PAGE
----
The Ministry of Food and Agriculture (MoFA) is to invest in the development of selected cash and food crops, as well as horticultural products, for processing and export to ensure food security in the country.
The cash crops are cashew, oil palm and cotton, while the food crops are rice and maize.
The ministry will also facilitate the establishment of marketing organisations along the lines of the Ghana Cocoa Board to support the development of other cash crops in the country.
The sector Minister, Alhaji Mahammed Muniru Limuna, who made this known at the meet-the-press series in Accra yesterday, said the ministry had encouraged the promotion and development of the three crops over the years as a strategy to diversify exports.
Currently, he said, 220,267 cashew grafts had been produced from the two central nurseries located in Wenchi and Bole and other private nurseries for sale to farmers in more than 25 districts.
He said the ministry had also been promoting the Ghana Green Label (GhGL) scheme aimed at promoting safe food production and post-harvest handling and distribution using good and environmentally sustainable agricultural practices.
Alhaji Muniru said the implementation of the scheme would facilitate the eventual transition of the Ghanaian horticultural industry to sustainable agriculture.
He said the subsidy programme instituted in 2008 to enhance small-holder farmers’ access to affordable fertiliser with the aim of increasing crop productivity and to ensure food security had ended.
According to the minister, within the period of the implementation of the subsidy programme from 2008 to 2013, 724,055 tonnes of fertilizer was subsidised at a cost of GHC345.2 million.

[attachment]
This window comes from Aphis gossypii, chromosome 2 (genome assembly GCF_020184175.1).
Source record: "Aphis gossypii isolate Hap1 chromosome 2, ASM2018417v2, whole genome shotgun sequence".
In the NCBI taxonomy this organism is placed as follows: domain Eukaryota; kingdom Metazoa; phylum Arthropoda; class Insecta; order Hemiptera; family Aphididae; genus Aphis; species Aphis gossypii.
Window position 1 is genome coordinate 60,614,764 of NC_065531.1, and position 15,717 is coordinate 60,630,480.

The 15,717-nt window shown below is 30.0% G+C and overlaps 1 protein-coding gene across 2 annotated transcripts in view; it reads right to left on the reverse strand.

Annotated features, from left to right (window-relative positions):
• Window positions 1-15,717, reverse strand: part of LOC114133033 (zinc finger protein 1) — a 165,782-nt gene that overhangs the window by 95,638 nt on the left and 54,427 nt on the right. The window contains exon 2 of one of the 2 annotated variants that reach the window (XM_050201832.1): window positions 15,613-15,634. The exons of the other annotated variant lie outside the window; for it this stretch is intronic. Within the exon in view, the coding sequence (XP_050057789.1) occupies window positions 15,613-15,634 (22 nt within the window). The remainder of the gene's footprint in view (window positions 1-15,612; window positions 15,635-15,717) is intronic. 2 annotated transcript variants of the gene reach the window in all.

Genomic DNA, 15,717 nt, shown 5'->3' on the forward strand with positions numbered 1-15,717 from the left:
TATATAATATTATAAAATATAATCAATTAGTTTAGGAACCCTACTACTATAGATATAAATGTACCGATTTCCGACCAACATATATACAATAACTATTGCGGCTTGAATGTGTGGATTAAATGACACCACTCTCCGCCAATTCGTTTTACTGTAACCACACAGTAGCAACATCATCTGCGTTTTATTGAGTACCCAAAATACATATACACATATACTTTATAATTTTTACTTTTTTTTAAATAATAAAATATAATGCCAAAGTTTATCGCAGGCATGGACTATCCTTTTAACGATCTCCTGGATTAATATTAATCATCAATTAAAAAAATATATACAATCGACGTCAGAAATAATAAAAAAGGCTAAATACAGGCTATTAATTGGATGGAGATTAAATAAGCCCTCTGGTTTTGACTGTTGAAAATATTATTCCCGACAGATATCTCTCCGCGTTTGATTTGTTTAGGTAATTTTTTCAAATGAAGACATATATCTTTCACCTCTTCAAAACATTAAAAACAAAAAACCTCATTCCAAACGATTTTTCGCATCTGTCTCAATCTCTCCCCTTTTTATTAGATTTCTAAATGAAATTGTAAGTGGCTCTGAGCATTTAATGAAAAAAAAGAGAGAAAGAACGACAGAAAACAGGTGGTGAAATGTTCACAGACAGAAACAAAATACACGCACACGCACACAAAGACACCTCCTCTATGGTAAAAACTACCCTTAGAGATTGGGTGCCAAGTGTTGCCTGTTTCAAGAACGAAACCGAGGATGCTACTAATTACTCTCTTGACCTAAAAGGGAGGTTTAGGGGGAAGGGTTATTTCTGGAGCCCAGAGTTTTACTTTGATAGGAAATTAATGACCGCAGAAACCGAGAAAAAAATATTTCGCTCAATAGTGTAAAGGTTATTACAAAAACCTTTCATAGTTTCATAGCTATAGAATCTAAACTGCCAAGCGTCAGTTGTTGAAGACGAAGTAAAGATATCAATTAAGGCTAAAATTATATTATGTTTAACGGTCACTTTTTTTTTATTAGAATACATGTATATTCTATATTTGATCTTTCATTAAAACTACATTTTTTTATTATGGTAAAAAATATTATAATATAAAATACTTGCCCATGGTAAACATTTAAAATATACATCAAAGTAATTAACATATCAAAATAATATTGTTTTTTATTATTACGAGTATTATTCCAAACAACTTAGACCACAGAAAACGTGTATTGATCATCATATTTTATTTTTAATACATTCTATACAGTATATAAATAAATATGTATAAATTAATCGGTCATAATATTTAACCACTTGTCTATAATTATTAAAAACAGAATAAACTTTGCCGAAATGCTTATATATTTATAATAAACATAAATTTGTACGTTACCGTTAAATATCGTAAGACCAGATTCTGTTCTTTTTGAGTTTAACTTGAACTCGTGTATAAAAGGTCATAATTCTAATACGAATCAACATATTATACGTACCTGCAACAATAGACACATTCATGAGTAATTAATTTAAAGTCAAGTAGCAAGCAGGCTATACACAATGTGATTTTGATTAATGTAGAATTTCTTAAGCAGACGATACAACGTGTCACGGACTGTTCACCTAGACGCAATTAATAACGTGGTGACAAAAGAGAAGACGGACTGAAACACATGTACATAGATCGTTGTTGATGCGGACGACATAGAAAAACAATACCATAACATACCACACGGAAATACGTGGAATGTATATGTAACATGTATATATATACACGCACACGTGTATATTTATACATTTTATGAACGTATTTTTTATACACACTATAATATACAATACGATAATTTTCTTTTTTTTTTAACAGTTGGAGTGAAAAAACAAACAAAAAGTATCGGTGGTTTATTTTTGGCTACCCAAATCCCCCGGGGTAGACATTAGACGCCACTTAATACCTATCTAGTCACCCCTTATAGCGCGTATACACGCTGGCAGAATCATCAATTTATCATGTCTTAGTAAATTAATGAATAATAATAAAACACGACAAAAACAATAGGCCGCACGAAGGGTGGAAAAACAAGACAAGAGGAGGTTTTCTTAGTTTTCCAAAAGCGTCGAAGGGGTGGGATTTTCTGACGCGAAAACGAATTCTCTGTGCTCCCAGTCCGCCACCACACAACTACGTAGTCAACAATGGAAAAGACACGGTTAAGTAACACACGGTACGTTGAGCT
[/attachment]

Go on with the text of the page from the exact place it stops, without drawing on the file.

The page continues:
He said MoFA was also supporting the livestock sector to increase meat production in the country.
The ministry facilitated the production and processing of 1,000 tonnes of chicken as a pilot project under the Ghana Broiler Revitalisation Project which was an initiative to reduce the importation of chicken.
Under the project, he said, 320 female and youth farmers were trained and supported with 1,600 guinea fowls as start-up stock to increase guinea fowl production in the three regions of the north.
To improve hatchability in guinea fowl production, 40 farmers in the three northern regions were trained and equipped with 40 Incubators and 40 electric generators (as energy back-up) to serve as nucleus farmers for the supply of keets to other farmers.
Alhaji Limuna said a $20-million project for greenhouse capacity building at four irrigation sites at Ohawu, Dawhenya, Mankessim and Libga had been established to train young agricultural graduates in greenhouse technology, with a complementary marketing and resettlement plan.
He said the development of irrigation infrastructure was key to increasing the production of crops and livestock, reducing the effects of erratic rainfall and vulnerability of poor farmers.
He debunked rumours among a section of the public that there was shortage of cassava, saying that the crop used to be for the poor but because of its value addition, it had now become a hot commodity.
He announced that a policy was being developed with the support of the Food and Agriculture Organisation (FAO) on the adoption of high quality cassava flour (HQCF) for composite flour production.
Alhaji Limuna said MoFA had also adopted new and innovative methods such as the ICT platform and e-agriculture to reach out to more farmers, saying that so far over 50,000 people were hooked onto the extension website and the WhatsApp platform.